14
March
2012
|
07:00
America/Tegucigalpa

Shaking things up

(Edmonton) As he prepared material for his Festival of Teaching class, University of Alberta geochemist Kurt Konhauser compared his education to the schooling his current Science 100 students receive.

“I got my undergrad education at the University of Toronto, where it was old-school, hands-off teaching,” said Konhauser. “Only in my fourth year could I put the content of all my science courses into a big picture of what science is. But first-year science students here get a cohesive picture of all the science right from the get-go.”

For his FoT class in Earth Science on March 15, Konhauser will take his 30 Science 100 students back to the earliest days of this planet. “My Science 100 course looks at the environment when life first arose—the chemistry of the oceans to the physics at play with meteorites bombarding the planet,” said Konhauser. “It ties together a lot of disciplines.”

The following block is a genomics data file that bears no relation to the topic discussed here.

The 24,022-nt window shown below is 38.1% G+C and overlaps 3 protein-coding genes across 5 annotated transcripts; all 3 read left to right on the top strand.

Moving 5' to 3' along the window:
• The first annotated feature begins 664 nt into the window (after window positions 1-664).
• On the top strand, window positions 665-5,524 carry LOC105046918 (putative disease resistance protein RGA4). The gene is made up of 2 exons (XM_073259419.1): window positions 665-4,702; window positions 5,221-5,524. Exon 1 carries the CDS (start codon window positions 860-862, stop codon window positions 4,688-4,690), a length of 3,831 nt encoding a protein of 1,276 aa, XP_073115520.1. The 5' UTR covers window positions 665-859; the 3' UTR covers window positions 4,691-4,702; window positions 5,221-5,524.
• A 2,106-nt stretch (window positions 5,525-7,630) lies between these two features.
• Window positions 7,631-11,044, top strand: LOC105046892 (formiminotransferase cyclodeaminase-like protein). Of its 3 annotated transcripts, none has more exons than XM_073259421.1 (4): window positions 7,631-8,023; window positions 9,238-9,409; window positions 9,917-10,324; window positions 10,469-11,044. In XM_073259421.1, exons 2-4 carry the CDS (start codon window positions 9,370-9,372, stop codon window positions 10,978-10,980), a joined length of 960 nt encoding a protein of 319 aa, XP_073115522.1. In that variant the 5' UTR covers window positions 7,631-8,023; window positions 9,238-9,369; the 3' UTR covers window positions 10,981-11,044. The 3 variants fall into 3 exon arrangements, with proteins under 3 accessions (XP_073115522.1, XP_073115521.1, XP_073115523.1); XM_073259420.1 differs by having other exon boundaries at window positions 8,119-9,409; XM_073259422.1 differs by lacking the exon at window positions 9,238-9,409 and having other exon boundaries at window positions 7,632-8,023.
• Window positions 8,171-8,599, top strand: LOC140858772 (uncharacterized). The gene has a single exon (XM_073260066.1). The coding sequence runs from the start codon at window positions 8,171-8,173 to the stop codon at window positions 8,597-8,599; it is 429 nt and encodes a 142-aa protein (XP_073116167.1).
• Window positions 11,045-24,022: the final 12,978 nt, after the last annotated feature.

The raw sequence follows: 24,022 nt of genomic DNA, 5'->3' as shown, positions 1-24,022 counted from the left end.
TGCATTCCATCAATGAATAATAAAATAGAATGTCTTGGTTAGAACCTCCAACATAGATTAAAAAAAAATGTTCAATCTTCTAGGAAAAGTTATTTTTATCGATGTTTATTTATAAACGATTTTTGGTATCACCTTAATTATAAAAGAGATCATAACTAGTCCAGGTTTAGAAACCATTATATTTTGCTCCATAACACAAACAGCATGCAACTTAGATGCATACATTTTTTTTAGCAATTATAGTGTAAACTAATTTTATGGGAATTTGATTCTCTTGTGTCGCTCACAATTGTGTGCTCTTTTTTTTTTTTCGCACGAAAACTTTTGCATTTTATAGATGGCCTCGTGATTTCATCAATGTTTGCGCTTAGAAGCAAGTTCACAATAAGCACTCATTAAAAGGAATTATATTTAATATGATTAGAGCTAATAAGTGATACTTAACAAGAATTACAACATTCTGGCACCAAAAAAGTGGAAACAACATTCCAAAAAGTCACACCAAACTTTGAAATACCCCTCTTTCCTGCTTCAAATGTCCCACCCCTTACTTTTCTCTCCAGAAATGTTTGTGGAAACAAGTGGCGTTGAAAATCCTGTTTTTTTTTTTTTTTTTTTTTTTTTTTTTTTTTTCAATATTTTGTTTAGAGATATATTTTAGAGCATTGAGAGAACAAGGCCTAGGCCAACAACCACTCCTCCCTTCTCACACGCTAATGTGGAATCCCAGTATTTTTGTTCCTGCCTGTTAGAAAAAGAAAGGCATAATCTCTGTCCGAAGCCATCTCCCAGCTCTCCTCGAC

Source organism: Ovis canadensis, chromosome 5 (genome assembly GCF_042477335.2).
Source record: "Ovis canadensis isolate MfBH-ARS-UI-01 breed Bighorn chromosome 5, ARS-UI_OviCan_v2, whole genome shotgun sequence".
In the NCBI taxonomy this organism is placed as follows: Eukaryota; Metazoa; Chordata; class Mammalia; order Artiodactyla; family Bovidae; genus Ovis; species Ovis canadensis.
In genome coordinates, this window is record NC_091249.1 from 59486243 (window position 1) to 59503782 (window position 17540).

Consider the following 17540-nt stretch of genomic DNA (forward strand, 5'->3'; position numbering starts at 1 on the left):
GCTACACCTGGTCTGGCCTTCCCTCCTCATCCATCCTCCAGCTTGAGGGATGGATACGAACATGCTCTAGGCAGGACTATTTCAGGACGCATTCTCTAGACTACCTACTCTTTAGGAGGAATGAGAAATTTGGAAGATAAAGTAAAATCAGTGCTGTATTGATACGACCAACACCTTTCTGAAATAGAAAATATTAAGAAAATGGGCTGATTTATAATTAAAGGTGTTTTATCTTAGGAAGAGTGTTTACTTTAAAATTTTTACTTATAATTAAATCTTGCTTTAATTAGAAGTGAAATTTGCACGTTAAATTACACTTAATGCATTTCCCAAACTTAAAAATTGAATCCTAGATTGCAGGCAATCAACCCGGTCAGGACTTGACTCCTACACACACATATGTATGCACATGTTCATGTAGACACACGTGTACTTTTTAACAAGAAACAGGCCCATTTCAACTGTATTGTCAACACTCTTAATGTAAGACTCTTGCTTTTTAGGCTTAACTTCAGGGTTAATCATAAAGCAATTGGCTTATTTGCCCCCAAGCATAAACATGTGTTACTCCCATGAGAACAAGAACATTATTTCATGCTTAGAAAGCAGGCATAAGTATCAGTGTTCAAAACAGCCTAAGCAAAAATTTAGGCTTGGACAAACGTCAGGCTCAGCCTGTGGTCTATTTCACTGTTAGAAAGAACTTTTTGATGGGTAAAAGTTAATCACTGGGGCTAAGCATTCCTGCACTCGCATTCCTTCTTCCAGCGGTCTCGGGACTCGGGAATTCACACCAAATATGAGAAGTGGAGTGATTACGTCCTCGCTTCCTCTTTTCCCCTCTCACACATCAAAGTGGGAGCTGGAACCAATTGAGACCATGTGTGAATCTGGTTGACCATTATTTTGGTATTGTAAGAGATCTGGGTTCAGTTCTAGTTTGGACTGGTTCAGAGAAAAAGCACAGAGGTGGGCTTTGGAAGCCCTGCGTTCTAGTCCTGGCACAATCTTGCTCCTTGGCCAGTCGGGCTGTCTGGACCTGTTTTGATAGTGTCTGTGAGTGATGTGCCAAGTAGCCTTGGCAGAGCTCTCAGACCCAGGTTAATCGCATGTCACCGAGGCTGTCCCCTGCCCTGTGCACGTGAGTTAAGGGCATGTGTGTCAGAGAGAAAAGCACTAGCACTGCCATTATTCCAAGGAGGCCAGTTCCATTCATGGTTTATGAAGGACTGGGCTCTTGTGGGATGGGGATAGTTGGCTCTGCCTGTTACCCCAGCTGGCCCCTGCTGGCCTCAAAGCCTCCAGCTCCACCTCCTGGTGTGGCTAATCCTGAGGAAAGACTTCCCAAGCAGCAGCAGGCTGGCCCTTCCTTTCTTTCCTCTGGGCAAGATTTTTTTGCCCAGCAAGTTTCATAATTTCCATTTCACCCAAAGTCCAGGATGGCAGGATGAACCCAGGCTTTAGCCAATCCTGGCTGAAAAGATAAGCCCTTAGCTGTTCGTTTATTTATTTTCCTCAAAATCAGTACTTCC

Konhauser is a great believer in PowerPoint presentations, which he says give students the best visual representation of the concepts and allows them time to listen rather than transcribing notes off a whiteboard. His teaching style has evolved since his first class in front of first-year students a few years ago.

“I sat in on other lectures and took in visiting speakers to get a feeling for how others transfer their knowledge,” said Konhauser, adding that research helped shape his teaching goals.

“Instead of just teaching for the entire 50 minutes, we have discussions, and my focus for the students is that they take away concepts of Earth science, not just bullet points of facts.”

Konhauser’s FoT lecture is this Thursday at 10 a.m. in the Biological Sciences building, Room CW 410.